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I'm trying to design a database for a program that is storing and manipulating tweets off of Twitter.

I'm using code to fragment a tweet into words, usernames, and hashtags, so

I'm meeting @President over coffee to talk about my new job #cabinet #woot

would break down into {meeting, over, coffee, talk, about, new, job} (getting rid of words under 2 letters and after stripping punctuation), {president}, and {cabinet,woot}.

With my lack of experience in this area, I'd like to just be able to grow the number of rows in a column as necessary, but my intuition tells me that this would be a nightmare. Another possibility I've considered is just picking an arbitrary number like 10 columns to store words, 5 for usernames, etc., but this would be roughing it a bit, as I don't know for sure how many there will be, and I'd have to throw out what may be valuable information.

As it stands now, I have 3 varchars of sufficient length which hold "meeting over coffee talk about new job", "president", and "cabinet woot". So, whenever I need to grab the information for a particular tweet, I retrieve the row and break up the strings.

Is this the "correct" route? Am I missing an obvious way that will make my life easier? (I had found something online about using array, but I'm using MySQL and it doesn't seem to support that datatype.

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1 Answer

up vote 4 down vote accepted

Edited after a couple of comments by the question asker!:

Better idea for your design: new sample schema

(If you're not familar with these diagrams, that's seven tables, with foreign key links as pictured [the three _Link tables all have two foreign keys referencing the data tables]. It probably looks like I'm overcomplicating things, but trust me, "tokenise once and store in the database" is so much more efficient than "tokenise data each time you retrieve it".)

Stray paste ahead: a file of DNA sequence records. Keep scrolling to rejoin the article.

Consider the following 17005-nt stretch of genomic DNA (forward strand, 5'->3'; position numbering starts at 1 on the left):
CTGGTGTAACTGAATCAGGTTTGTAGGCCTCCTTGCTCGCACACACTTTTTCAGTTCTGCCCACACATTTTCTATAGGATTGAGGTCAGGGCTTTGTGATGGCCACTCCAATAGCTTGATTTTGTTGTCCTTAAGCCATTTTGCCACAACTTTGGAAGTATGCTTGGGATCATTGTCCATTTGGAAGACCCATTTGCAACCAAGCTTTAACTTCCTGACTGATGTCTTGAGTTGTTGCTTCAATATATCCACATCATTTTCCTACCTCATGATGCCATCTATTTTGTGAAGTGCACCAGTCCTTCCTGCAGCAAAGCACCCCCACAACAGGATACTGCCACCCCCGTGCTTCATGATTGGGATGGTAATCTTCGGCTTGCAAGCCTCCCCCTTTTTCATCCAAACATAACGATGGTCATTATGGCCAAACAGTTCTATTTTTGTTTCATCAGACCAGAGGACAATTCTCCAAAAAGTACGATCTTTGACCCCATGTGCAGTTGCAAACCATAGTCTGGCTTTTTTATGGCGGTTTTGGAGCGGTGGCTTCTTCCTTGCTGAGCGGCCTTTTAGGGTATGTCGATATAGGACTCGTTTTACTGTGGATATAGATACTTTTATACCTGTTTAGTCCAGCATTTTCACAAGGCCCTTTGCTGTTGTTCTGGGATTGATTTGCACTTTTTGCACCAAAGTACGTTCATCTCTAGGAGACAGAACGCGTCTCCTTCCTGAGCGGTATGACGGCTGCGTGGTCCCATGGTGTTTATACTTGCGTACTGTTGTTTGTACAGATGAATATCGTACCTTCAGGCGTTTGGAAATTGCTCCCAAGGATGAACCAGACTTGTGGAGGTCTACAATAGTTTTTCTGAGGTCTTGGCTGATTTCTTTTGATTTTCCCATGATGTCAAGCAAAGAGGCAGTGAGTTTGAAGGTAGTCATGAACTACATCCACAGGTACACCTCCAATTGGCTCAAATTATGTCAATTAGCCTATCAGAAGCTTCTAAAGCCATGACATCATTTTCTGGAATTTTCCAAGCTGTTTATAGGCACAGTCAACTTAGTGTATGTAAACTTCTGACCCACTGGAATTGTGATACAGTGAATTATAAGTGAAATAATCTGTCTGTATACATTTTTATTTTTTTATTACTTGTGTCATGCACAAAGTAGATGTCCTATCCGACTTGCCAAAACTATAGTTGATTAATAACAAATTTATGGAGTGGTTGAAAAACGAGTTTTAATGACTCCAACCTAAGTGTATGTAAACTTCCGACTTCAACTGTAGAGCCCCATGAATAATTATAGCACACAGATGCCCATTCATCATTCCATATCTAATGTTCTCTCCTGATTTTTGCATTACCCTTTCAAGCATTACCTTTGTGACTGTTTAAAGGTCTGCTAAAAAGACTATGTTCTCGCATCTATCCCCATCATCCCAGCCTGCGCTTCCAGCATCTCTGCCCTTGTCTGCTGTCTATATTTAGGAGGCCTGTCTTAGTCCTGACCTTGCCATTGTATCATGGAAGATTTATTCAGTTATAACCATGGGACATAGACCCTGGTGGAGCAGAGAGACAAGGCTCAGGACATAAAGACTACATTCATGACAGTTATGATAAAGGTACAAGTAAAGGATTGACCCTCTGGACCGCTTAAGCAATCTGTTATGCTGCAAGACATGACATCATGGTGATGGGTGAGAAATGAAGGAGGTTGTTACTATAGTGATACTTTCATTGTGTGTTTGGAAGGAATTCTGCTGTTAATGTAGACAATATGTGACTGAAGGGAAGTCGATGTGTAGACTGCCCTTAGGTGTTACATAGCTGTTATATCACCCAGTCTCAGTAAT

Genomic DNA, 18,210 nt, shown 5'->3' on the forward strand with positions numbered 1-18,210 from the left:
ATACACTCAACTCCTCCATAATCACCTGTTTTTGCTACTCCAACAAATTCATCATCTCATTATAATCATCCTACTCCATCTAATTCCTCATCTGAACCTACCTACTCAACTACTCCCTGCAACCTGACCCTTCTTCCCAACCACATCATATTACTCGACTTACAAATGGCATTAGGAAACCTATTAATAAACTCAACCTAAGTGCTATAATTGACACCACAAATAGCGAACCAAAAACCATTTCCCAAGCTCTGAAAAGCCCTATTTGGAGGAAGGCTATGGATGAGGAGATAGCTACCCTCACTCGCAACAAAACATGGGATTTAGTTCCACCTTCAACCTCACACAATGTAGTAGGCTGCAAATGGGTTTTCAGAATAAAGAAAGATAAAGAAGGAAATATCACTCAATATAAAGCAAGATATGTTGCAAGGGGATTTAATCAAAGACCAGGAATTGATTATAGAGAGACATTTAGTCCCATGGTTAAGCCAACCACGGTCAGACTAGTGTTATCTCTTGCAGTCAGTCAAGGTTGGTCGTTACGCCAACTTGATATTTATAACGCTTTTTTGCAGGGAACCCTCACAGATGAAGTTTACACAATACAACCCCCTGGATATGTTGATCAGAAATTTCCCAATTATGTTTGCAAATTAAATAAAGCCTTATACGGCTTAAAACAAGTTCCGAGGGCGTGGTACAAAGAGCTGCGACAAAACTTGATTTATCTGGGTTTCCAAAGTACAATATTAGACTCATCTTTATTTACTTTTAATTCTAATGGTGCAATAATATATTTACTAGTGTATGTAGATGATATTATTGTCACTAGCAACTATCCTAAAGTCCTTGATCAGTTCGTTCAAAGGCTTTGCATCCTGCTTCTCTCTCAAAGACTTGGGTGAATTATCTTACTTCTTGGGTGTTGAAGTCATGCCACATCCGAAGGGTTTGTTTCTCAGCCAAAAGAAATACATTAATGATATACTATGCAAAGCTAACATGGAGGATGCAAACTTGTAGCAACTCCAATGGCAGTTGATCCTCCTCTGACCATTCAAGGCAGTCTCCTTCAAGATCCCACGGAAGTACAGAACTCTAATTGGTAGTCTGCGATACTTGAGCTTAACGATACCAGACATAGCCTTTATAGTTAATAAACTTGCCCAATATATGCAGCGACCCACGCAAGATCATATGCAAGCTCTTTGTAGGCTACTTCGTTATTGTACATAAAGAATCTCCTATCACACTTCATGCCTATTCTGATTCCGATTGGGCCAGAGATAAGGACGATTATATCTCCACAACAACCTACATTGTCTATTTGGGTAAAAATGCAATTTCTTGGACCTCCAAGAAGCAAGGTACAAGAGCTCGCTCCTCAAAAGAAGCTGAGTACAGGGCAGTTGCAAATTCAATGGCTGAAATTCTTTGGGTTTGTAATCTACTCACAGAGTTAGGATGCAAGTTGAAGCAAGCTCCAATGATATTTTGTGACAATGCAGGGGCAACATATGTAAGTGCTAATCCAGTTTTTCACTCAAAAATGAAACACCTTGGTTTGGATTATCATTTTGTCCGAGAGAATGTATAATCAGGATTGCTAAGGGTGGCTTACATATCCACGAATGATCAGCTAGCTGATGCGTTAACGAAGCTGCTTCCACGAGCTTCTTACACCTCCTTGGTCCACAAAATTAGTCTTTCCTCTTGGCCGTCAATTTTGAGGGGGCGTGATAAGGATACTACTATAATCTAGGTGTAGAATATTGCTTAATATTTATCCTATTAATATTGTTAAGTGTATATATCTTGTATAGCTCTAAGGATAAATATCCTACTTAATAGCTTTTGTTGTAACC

Sample data, using a simple tweet (ignoring Users for now, it's the same concept though): "test tweet! #howdoesthiswork #newbie"

      Tweet
TweetID   WordCount
   1         2

Tweet_Word_Link
TweetID   WordID
   1         1
   1         2

      Word
WordID    Word
   1      test
   2      tweet

Tweet_Hashtag_Link
TweetID  HashtagID
   1         1
   1         2

      Hashtag
HashtagID  Hashtag
    1      #howdoesthiswork
    2      #newbie

This allows you to easily get all the users linked in a tweet:

SELECT U.UserName
FROM  User U
        INNER JOIN
      Tweet_User_Link TUL ON U.UserID = TUL.UserID
        INNER JOIN
      Tweet T ON TUL.TweetID = T.TweetID
WHERE T.TweetID = <your ID here>

(change table names as appropriate for Hashtags and Words)

Or, slightly more complicated, get the top 10 words for all tweets mentioning a specific hashtag:

SELECT TOP 10 W.Word, COUNT(*) AS WordCount
FROM  Word W
        INNER JOIN
      Tweet_Word_Link TWL ON TWL.WordID = W.WordID
        INNER JOIN
      Tweet T ON TWL.TweetID = T.TweetID
        INNER JOIN
      Tweet_Hashtag_Link THL ON THL.TweetID = T.TweetID
        INNER JOIN
      Hashtag H ON H.HashtagID = THL.HashtagID
WHERE H.Hashtag = <your hashtag here>
GROUP By W.Word

(I've used ANSI SQL syntax, I'm not 100% sure if MySQL supports all of ANSI SQL - but it should be close enough.)

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So would the Tweet_Word_Link table just have 31 columns (id + 30 word columns) and the unused ones filled with null? (in that scenario I was thinking of adding a last column that has the word count) What I'm working on is more in line with the statistics aspect than shuffling and returning, so I'd like to keep the words (as I have the full text of the tweet in another table). –  jonsca Jan 8 '12 at 8:57
    
No, you'd have one row in Tweet_Word_Link for each word in each tweet. i.e. if Tweet #1 is 'testing tweeting', then you'd have two rows in Tweet_Word_Link with the TweetID 1, one of those rows with the WordID of 'testing' and one of them with the WordID of 'tweeting'. –  Simon Righarts Jan 8 '12 at 9:05
    
Ah, then I can use a WHERE in my SQL to grab all of the associated rows? –  jonsca Jan 8 '12 at 9:09
1  
I've rewritten the answer a little (okay, quite a lot), since you said you were aiming more at the stats side of things. Included a couple of sample queries as well. Hope this sets you on the right track. –  Simon Righarts Jan 8 '12 at 9:50
    
wonderful answer! –  xbonez Jan 8 '12 at 11:37
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